This type of container is to me the quickest way to make high quality containers there is. It has the limitation that it is to a great deal only usable in spring and summer. After the bark has been folded you have a ready made container. To make it more durable and useful however, it is an advantage to dry it before you do the final steps. Otherwise you will experience curling and shrinking of the bark, making the construction loose and without a great fit.
First choose a section of Aspen (or specie with bark of similar structure) which is fairly straight and knot free. Score around the tree in the top of the piece you want, and do the same in the bottom. Then score diagonal line connecting the other two. Make sure you score all the way into the wood. You will kill the tree anyway, so there is no reason to be careful.
I use my flat moose antler wedge to pry loose the bark.
Determine the middle of the sheet by using a folded line. I have no picture of the process, only the curled sheet.
Score a shape across the sheet, resembeling the cross-section of a convex lense. I did this on free hand this time, but to get a more regular and beautiful shape you could make a simple birch bark pattern.
Fold it over and pull it over a log stump, bind around and leave it to dry. This is to prevent it from curling inwards. Not very easily achieved primitively, so I am currently testing another method, which I have never seen demonstrated anywhere. If it works out well, it will be presented in a book.
Norway is full of rocks, but very few of them have any particular value in knapping. Flint is only occationally found on the southern coast in small pebbles and rhylite in one location in the west. Quartzite is too hard, quartz breaks a little irregularly and lots of others are more or less useful.
I had heard that quartz responds to heat treating, so I decided to test high grade quartz, quartzite and something that resembles metabasalt. The flakes, no more than an inch thick, were buried a few centimetres below the surface. A small fire was made on top and maintained for between 1 and 2 hours.
I then brushed the coals aside and let the ground cool for a little while. My immediate reaction when digging up the flakes were that the pieces of quartz seemed more shiny and glossy. There was no visible difference on the quartzite and metabasalt.
When testing the pieces I found that the quartz knapped much easier. The flakes travelled easier and didn’t step in the regular fashion. It also felt sharper. On the quartzite, which supposedly doesn’t respond to heat treating I found a small positive change, although it may be just my bias. The metabasalt just became more brittle and crumbled under any flaking.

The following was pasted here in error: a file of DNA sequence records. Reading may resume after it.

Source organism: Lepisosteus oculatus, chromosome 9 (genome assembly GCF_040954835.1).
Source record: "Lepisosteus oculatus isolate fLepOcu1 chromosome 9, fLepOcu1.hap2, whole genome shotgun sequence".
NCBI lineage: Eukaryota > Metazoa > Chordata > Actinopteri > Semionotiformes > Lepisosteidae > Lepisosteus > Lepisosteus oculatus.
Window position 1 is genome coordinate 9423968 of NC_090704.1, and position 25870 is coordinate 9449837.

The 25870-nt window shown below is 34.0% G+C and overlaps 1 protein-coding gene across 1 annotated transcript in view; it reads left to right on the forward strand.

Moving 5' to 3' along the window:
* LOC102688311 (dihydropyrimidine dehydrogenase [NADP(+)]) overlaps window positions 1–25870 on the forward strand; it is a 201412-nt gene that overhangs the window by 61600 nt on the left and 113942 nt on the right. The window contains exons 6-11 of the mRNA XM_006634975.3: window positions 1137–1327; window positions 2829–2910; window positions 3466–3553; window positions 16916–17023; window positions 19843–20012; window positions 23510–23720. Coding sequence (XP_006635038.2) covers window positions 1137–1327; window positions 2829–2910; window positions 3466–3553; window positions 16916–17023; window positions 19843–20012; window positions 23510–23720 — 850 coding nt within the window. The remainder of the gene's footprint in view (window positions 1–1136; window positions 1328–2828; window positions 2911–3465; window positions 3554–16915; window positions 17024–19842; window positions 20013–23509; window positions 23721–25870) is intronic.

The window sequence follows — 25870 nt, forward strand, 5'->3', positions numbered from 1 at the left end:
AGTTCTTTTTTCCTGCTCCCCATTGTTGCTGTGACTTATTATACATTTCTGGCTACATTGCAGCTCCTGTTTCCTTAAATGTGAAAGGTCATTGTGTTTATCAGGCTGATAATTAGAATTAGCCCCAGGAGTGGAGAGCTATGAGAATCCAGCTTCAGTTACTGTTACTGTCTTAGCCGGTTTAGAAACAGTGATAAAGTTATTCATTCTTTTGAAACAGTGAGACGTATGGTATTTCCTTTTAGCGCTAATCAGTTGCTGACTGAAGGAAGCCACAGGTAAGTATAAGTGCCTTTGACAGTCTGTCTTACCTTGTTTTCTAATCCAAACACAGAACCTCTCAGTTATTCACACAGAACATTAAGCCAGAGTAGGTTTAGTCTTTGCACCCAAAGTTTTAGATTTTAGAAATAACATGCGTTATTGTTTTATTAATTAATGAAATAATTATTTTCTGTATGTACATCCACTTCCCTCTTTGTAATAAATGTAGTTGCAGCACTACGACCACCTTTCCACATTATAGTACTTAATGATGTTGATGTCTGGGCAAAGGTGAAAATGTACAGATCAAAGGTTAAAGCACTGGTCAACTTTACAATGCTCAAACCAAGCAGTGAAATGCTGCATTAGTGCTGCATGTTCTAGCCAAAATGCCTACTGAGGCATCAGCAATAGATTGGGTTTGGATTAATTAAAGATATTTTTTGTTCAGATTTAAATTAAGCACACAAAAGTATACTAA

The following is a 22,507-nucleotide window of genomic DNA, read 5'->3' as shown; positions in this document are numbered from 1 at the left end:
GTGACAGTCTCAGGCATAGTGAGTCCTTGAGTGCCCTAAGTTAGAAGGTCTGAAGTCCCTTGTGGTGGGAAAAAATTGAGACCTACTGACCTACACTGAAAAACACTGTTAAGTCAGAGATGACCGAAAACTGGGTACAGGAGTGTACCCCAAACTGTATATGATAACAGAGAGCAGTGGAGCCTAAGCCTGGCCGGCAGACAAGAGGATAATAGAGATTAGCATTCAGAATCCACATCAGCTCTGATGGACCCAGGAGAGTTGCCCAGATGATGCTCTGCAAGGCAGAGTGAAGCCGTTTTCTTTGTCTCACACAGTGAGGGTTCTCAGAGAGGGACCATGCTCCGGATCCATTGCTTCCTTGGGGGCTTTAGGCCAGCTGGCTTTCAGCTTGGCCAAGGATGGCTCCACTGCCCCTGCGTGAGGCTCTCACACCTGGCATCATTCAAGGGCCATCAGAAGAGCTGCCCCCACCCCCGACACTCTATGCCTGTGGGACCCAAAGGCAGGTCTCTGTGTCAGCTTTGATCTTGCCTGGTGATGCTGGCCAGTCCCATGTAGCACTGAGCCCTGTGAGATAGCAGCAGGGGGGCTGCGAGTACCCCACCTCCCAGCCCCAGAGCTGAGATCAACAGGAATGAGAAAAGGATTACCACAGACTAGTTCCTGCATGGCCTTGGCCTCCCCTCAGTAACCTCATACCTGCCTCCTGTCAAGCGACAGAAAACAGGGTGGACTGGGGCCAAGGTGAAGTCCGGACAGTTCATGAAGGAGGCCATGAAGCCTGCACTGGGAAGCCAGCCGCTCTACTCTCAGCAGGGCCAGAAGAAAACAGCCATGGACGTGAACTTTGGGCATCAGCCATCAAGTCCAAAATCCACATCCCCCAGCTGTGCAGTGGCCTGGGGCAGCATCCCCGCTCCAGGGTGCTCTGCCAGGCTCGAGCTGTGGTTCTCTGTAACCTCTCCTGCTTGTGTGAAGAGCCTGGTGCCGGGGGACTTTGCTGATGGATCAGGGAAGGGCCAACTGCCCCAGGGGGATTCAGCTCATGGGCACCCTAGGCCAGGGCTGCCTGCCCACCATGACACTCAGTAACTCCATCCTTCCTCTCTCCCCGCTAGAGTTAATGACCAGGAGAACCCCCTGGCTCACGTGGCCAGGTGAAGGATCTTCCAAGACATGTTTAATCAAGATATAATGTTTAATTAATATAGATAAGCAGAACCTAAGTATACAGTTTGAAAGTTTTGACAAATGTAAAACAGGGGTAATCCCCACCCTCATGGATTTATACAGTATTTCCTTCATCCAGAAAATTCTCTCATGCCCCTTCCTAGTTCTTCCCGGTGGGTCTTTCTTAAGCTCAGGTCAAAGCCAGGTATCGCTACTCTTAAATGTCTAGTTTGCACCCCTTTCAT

I didn’t expect any change during such a short time of exposure to such relatively small temperatures. As the results were quite pleasing, I’m not sure much more would be recommended with the quartz, since it may become too brittle, but it may be worth experimenting with higher temperatures and/or longer time in the ground with quartzite.
I’ve made a bracelet for my oldest daughter, Alva. She doesn’t want to wear bracelets yet, so I’m thinking of making a longer string and turning it into a necklace instead. It is made from broken beaver teeth and willow bark.
Birch bark is extremely versatile and resilient. Consequently it can be used for making a lot of different things. You need bark of a certain quality to make this type of box.
Take a long piece of bark and roll it up double. Sew it up with some type of cordage. For such high strain, static applications, split spruce root is ideal.
I had limited amounts of spruce root available this time, so for the rest I used strips of willow bark. The bottom of the box and the top of the lid is doubled with bark in two different directions for added strenght. Stitching across the grain is always important to do when using birch bark. Otherwise the bark will most likely split.
That’s the basics of it all, an excellent box for storing all sorts of small items. There are many tips and tricks regarding fitting and similar that doesn’t fit in here. A more in depth tutorial will be in the upcoming book(s).
I have a ton of projects going on now. Among them a fish trap, which will hopefully be finished by the end of this week. But I’m also working on a construction site these days. There is some slack during the day, while waiting for supplies and stuff. That is an excellent opportunity to knap a little. The two to the left have been made at work last week. The two right ones are made from some kind of English flint. The left one from Knife River flint, most graciously given me by Eskimoboy on paleoplanet.